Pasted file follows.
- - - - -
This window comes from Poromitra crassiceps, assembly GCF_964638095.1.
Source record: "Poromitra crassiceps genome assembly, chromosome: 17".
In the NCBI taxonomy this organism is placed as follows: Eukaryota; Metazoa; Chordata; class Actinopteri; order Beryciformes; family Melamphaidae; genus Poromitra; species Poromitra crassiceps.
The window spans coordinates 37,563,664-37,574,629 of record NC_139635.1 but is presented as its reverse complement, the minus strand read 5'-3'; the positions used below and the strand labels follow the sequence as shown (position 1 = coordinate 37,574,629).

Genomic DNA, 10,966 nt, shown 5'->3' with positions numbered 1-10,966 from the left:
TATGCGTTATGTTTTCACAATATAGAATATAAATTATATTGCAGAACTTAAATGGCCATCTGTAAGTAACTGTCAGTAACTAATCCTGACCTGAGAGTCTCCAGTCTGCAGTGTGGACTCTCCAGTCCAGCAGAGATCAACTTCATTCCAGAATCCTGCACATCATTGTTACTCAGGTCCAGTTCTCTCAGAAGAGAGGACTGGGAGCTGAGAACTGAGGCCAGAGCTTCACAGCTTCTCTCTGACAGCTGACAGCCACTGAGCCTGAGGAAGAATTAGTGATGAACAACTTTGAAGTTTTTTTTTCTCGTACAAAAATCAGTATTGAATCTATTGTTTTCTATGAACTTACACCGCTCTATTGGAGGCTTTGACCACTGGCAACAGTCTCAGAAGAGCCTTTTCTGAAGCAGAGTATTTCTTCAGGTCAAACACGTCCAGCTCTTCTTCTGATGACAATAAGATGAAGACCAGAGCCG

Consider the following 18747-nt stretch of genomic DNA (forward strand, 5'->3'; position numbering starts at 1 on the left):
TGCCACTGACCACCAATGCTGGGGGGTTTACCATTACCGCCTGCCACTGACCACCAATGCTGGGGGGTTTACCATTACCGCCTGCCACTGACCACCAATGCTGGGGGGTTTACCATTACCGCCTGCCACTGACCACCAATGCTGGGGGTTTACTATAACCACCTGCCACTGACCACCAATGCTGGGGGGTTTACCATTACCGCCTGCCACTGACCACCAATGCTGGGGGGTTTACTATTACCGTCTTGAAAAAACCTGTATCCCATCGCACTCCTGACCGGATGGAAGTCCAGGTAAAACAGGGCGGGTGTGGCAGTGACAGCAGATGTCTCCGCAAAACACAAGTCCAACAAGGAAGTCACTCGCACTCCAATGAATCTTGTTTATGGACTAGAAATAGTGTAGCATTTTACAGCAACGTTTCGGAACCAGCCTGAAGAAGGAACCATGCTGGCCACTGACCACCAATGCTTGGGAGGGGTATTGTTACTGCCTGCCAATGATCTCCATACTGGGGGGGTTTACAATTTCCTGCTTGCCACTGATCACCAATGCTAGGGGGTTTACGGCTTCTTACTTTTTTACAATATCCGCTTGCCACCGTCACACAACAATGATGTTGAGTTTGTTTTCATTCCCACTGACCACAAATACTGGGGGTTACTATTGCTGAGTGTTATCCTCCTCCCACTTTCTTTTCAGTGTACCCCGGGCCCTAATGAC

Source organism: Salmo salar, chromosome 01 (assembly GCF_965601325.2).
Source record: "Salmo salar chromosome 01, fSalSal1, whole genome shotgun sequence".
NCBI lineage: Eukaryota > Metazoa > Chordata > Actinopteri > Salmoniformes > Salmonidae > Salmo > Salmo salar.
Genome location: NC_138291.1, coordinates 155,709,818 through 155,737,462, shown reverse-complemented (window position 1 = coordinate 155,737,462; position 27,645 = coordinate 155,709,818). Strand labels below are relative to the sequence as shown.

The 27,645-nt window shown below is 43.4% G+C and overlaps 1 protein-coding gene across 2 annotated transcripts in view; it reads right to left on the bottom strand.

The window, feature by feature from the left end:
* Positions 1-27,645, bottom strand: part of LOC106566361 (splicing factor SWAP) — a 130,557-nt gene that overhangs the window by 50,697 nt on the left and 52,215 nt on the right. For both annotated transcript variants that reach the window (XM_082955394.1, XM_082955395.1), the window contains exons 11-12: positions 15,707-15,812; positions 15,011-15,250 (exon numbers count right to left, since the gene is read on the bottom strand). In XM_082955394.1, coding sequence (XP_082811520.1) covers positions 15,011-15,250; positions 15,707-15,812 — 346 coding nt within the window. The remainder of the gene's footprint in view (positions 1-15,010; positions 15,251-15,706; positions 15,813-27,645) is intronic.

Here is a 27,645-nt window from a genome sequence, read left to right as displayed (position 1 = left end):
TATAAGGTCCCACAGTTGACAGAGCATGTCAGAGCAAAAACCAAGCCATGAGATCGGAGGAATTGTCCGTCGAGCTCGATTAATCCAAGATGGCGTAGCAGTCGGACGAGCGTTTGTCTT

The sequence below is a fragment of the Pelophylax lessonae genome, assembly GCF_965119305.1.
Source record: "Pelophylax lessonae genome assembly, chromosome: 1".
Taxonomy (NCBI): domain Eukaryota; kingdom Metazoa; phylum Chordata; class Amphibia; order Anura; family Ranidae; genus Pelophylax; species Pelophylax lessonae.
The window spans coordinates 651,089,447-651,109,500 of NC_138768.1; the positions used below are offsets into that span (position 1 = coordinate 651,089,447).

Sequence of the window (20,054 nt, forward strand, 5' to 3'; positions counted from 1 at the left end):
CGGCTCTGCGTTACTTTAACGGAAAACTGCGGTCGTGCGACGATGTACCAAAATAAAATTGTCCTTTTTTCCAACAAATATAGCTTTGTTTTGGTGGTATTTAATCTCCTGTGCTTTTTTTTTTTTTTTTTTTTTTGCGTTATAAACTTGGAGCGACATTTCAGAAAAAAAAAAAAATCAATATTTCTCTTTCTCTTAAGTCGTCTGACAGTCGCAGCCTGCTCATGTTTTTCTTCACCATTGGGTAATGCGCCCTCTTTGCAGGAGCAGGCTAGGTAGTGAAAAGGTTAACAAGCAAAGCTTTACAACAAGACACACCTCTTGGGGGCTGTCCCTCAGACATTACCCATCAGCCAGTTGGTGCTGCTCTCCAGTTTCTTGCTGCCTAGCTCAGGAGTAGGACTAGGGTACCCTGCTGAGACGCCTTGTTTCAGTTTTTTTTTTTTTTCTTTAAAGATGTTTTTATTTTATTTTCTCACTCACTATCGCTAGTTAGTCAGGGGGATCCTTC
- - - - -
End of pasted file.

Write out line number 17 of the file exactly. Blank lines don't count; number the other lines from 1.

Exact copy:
TATAAGGTCCCACAGTTGACAGAGCATGTCAGAGCAAAAACCAAGCCATGAGATCGGAGGAATTGTCCGTCGAGCTCGATTAATCCAAGATGGCGTAGCAGTCGGACGAGCGTTTGTCTT